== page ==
Should we consider a boycott of British academic institutions too?
Browsing the last issue of the BMJ, we were surprised to encounter
the article ‘Should we consider a boycott of Israeli academic
institutions?’ (1). This is a political-ideological debate, devoid of any
clinical or scientific interest, for which there is no shortage of
alternative fora, and which is completely misplaced in the pages of what
is meant to be a medical journal.
The BMJ has granted few countries other than Israel the dubious
honour of being the focus of such kind of debate. Tom Hickey, the proposer
of the ‘yes’ motion, claims that, of all countries, and on account of her
policies in the Occupied Territories, only Israel should be entitled to
the privilege of being subjected to a boycott. This is because it is "a
society whose dominant self-image is one of a bastion of civilisation in a
sea of medieval reaction. And we are speaking of a culture, both in Israel
and in the long history of the Jewish Diaspora, in which education and
scholarship are held in high regard".
To single out Israel for a boycott on these grounds is clearly
demeaning to powerhouses of civilisation such as China and Russia, whose
self-image and culture are as towering as any. And yet, despite the
annexation and suppression of Tibet by China, and Russia’s devastating
policies in Chechnya, China and Russia fall short of Mr Hickey’s exacting
threshold for a boycott. Sudan probably ranks very low in Mr Hickey’s
list. Despite the genocide perpetrated in Darfur, either by policy or with
the connivance of the Sudanese government, Mr Hickey does not even grant
Sudan the recognition of a brief quote. By mentioning Saudi Arabia, Iran
and Zimbabwe, he is slightly more considerate to these "other states whose
policies are barbaric", yet they too fall short of his strict criteria for
a boycott. Is it because Mr Hickey thinks that, unlike Israel, none of
these proud nations hold education and scholarship in high regard?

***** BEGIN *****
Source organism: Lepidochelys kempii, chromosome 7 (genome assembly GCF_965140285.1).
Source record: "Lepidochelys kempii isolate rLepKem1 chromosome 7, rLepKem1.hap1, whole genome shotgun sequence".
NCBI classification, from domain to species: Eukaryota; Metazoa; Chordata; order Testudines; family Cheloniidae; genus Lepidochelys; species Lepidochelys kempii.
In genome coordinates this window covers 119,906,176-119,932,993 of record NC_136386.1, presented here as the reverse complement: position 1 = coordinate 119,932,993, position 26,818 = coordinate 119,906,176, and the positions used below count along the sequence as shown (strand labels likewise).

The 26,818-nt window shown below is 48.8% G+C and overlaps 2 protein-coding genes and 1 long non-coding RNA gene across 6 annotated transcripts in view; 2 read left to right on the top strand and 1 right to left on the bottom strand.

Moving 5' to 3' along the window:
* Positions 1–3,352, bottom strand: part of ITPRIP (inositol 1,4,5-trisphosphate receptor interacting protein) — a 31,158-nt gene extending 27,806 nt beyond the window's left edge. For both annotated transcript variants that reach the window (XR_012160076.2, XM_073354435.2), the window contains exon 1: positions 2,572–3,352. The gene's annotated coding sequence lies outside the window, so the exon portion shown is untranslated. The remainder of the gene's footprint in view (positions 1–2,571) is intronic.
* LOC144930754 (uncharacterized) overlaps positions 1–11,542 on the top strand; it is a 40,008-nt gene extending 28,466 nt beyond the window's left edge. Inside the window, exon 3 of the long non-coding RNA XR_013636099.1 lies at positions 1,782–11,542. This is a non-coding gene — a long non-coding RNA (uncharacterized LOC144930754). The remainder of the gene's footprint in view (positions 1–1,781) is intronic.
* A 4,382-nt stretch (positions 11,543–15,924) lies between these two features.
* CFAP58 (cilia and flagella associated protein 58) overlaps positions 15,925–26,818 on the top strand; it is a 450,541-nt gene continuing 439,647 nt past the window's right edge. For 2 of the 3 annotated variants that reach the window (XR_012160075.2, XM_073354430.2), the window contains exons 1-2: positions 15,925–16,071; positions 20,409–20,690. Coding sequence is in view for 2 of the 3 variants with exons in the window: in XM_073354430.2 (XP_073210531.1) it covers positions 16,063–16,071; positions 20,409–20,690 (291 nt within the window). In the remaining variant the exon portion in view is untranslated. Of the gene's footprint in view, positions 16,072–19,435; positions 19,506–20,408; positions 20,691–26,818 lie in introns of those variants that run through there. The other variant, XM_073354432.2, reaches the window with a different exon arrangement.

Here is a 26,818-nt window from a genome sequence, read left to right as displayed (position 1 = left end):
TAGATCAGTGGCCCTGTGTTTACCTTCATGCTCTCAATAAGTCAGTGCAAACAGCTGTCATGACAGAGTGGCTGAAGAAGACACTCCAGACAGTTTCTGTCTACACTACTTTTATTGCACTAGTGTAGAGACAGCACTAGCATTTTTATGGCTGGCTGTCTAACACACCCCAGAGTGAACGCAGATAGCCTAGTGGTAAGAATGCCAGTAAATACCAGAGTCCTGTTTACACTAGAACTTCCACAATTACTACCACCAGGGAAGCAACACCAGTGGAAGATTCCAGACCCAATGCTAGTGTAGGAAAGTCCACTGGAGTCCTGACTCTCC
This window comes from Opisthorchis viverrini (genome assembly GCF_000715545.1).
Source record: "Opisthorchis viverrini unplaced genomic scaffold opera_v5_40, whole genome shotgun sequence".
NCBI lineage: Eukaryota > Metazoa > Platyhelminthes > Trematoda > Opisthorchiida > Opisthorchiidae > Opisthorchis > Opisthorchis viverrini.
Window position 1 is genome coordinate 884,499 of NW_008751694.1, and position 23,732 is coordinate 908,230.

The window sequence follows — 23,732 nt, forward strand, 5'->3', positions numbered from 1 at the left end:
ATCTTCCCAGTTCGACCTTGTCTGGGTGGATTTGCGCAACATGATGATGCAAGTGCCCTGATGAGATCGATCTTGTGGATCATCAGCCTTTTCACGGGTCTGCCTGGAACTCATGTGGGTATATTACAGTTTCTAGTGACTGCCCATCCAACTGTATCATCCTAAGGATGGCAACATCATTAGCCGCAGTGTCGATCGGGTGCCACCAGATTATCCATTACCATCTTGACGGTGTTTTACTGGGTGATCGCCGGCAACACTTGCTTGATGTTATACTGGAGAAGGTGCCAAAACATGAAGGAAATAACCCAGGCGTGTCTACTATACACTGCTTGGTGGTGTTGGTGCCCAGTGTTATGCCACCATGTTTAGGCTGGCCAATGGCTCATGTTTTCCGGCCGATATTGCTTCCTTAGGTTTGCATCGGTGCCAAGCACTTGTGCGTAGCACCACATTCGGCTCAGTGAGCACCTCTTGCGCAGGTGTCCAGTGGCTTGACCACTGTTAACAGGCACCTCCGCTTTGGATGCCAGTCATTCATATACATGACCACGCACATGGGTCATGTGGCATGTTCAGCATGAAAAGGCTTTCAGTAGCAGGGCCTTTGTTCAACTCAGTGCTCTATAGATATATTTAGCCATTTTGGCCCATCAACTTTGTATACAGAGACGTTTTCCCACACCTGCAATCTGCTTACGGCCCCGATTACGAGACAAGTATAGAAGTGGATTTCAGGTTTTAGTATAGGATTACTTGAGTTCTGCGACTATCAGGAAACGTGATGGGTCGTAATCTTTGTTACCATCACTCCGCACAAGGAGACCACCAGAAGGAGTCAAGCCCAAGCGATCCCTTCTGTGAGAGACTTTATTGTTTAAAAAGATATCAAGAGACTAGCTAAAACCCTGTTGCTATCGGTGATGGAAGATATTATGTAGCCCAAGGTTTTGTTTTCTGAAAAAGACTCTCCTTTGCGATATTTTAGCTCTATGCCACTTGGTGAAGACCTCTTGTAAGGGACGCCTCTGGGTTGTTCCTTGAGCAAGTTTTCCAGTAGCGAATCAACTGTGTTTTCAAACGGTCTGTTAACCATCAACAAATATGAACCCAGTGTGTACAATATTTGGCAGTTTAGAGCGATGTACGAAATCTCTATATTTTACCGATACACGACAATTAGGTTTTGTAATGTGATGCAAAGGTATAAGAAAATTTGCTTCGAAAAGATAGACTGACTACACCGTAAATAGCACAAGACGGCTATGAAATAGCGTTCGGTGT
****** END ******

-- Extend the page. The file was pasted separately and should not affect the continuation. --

Why focus on Israel alone? If the BMJ really wishes to be part of
debates about boycotting academic institutions in countries whose policies
are thought controversial, it should extend the list to the many
candidates available. There is plenty of material on offer, as the world
is not short of unfair, dictatorial or nasty regimes, nor of countries
whose foreign policies may be as objectionable. The UK itself could be a
good start. There are many reasons, past and present, why Britain could be
seriously criticised. There is a long litany, from the tragic partition of
the Indian subcontinent to the war in Iraq, not to mention the enduring
misery in the former colonies, in Africa and elsewhere.
As irrefutable evidence that no country is being singled out for a
debate on a boycott, the BMJ could set the example by instigating a debate
as to whether other countries should boycott British academic institutions
until Britain repairs the damage it has caused and finally mends its ways.
By Mr Hickey’s own standards, nowhere else would an academic boycott stand
a better chance of "having a desirable political effect". After all, this
is his own country, so clearly where "education and scholarship" are held
in the highest regard. Alternatively, the BMJ could stick to its original
purpose and publish articles that are relevant to the medical readership
it purports to serve.
1. Hickey T, Baum M. Should we consider a boycott of Israeli academic
institutions? BMJ 2007; 335: 124-5.
Competing interests: No competing interests